National Recording Project


Detail from: Memorial to 158 Squadron by Peter W. Naylor, 2009

'Princess Alice' Memorial


Type Cross

     A large white marble Celtic cross on a shaped square base, set on two square white marble steps. These stand on a concrete base step. The cross is carved on both sides, with five 'stones' (raised hemispheres) on the east and west sides, and has a raised rope edging carved all the way round.
     The monument, in the form of a large white Celtic cross, was paid for by public subscriptions, with around 23,000 people making sixpenny donations.
     In the nineteenth century there was a considerable increase in traffic on the River Thames and a growth in the use of pleasure craft such as rowing boats, paddlesteamers and steam launches giving trips down to the coastal resorts. This led to conflict with the working vessels. The worst disaster was the sinking of the pleasure steamer the 'Princess Alice' which occurred on the evening of 3 September 1878 at Galleon's Reach, eleven miles downriver from London Bridge. She was on her way back from Sheerness and after calling at Gravesend, moved out into the river to continue her journey. She was run down by a larger ship, the steam collier 'Bywell Castle'. Passengers and crew were thrown into the water and 640 drowned, with 69 people surviving, the greatest tragedy ever to occur on the Thames. Bodies continued to be washed up on the banks of the river for some time afterwards. A mass funeral was held at Woolwich Cemetery on Monday 9 September 1878. Shock at the scale of the accident led to improvements in the rules of navigation on the river.


In the circle round the top of the cross, on west side, in carved raised lettering: I AM THE / RESURRECTION / AND THE / LIFE In the circle round the top of the cross, on east side, in carved raised lettering: IN CHRIST / SHALL ALL / BE MADE / ALIVE On base of cross, on west side, in applied raised slate lettering: THE SALOON STEAMER / "PRINCESS ALICE", / RETURNING FROM A PLEASURE EXCURSION / WAS WRECKED OFF TRIPCOCK POINT / BY COLLISION WITH / THE STEAM COLLIER "BYWELL CASTLE", / ON THE NIGHT OF / SEPTEMBER 3RD 1878. On base of cross, on south side, in applied raised slate lettering: IT WAS COMPUTED THAT / SEVEN HUNDRED / MEN WOMEN AND CHILDREN / WERE ON BOARD, / OF THESE ABOUT 550 WERE DROWNED / ONE HUNDRED AND TWENTY / WERE BURIED NEAR THIS PLACE. On base of cross, on east side, in applied raised slate lettering: "IN THE MIDST OF LIFE [italics?] / WE ARE IN DEATH." [italics] / JESU MERCY. On base of cross, on north side, in applied raised slate lettering: TO THE MEMORY / OF THOSE WHO PERISHED / THIS CROSS / WAS ERECTED / BY A / NATIONAL SIXPENNY SUBSCRIPTION, / TO WHICH / MORE THAN 23000 CONTRIBUTED.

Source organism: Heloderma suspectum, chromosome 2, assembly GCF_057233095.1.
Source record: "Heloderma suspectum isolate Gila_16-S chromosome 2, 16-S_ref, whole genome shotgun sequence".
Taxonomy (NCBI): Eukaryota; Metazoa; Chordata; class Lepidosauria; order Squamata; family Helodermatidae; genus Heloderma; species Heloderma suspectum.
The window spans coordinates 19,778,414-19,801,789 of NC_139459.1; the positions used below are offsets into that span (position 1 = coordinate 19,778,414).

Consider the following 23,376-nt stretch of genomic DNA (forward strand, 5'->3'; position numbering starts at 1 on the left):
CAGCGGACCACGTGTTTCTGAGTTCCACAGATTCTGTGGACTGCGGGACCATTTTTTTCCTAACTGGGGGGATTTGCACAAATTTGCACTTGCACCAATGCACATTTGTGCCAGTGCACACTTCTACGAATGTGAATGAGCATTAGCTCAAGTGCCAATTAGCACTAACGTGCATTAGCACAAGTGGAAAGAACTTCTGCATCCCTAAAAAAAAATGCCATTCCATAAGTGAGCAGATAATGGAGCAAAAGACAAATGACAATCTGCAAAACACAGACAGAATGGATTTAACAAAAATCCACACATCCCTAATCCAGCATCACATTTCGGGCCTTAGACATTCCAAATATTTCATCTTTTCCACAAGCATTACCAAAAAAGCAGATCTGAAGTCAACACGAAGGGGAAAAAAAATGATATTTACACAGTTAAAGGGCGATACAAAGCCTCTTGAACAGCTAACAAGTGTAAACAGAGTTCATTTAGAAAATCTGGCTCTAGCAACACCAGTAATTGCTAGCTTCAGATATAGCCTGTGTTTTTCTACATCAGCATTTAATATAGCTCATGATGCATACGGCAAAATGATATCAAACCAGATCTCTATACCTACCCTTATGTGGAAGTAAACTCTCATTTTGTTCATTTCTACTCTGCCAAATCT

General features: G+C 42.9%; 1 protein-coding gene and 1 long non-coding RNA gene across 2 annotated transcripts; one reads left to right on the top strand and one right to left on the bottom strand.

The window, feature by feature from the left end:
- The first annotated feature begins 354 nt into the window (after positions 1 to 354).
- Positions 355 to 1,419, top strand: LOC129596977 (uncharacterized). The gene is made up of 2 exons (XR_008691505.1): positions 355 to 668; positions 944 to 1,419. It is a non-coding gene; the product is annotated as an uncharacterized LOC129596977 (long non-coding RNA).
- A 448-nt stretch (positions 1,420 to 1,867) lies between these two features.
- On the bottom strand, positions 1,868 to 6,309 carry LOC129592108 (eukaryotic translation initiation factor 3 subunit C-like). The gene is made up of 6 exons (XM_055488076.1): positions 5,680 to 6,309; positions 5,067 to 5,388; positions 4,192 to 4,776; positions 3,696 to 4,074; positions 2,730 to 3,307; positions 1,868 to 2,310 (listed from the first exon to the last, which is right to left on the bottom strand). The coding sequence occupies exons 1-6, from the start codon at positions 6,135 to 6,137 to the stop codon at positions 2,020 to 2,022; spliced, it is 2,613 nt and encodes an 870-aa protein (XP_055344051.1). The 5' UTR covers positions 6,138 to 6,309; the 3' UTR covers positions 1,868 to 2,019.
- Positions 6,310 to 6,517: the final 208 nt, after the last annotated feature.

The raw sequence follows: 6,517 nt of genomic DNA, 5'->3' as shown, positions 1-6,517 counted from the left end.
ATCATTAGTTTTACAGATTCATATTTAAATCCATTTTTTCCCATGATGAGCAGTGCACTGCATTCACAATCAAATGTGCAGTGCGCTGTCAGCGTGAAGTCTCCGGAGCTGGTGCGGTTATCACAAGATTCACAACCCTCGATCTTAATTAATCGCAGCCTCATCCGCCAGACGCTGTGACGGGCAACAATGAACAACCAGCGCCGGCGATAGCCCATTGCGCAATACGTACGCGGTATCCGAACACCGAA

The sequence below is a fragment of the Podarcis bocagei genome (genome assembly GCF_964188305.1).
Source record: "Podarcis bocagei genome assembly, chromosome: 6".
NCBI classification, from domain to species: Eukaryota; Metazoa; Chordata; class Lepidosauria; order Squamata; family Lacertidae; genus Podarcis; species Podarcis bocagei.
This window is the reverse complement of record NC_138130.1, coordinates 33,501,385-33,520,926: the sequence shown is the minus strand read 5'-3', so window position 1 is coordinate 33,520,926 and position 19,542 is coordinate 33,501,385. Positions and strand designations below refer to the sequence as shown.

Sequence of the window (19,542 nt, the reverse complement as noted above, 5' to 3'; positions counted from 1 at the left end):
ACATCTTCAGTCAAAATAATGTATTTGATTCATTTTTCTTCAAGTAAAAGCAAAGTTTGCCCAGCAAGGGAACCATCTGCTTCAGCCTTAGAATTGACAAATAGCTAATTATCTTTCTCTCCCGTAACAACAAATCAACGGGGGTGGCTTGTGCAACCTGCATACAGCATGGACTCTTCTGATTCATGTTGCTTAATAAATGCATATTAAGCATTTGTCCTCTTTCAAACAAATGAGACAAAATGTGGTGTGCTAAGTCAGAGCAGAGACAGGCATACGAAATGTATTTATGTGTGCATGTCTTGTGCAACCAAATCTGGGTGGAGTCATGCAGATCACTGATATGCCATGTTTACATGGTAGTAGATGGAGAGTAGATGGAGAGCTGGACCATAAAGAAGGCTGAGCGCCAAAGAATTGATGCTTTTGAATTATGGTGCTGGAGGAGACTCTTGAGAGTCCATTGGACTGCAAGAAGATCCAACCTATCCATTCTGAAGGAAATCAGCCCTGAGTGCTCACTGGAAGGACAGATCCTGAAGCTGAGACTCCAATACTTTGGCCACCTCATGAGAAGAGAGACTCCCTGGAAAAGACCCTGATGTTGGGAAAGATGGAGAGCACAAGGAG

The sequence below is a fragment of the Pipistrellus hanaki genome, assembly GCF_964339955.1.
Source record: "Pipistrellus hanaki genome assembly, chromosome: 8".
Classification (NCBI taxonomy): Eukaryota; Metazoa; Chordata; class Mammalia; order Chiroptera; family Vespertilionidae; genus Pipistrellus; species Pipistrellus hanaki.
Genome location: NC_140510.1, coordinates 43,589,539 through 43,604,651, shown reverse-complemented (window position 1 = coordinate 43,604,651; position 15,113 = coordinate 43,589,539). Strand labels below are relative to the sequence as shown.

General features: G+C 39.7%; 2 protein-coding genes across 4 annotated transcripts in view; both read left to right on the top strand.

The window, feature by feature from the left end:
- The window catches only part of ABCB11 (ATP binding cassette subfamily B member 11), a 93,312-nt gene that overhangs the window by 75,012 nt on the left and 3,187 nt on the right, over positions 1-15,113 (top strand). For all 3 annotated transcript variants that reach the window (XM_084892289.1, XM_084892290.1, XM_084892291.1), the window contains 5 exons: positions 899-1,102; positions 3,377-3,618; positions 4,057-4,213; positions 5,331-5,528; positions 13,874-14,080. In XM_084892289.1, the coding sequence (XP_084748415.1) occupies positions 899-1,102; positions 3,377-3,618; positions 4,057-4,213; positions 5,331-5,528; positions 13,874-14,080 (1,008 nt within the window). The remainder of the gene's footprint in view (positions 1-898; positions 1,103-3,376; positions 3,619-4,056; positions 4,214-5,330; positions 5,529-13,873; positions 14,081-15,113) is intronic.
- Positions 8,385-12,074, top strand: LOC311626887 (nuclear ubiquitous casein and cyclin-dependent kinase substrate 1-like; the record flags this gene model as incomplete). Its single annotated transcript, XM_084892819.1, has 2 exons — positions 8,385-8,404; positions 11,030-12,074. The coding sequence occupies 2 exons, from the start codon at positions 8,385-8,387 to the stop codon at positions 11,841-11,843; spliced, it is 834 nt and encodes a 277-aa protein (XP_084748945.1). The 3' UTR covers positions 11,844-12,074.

Element details

Part of work Material Dimensions
Cross White marble 360cm high x 130cm wide approx
Base of cross White marble 73cm high x 139cm wide x 116cm deep
Top step White marble 35cm high x 198cm wide x 174cm deep
Bottom step White marble 36cm high x 243cm wide x 223cm deep
Base step Concrete 37cm high x 290cm wide x 257cm deep
Whole monument White marble 540cm high approx

PMSA recording information

Reference Region
General condition Good
Surface condition
  • Corrosion, Deterioration
  • Accretions
  • Biological growth
  • Abrasions, cracks, splits
Structural condition
  • Cracks, splits, breaks, holes
  • None
Road King's Highway
Precise location In Woolwich Cemetary in old north part, south west of chapel near Camdale Road entrance
A-Z ref 80 8D
OS ref None

Sorry, we have no precise geographical information for this item.

Date of design None
Year of unveiling 1878
Unveiling details None
Commissioned by None
Duty of care None
Listing status Don't know
At risk? No known risk

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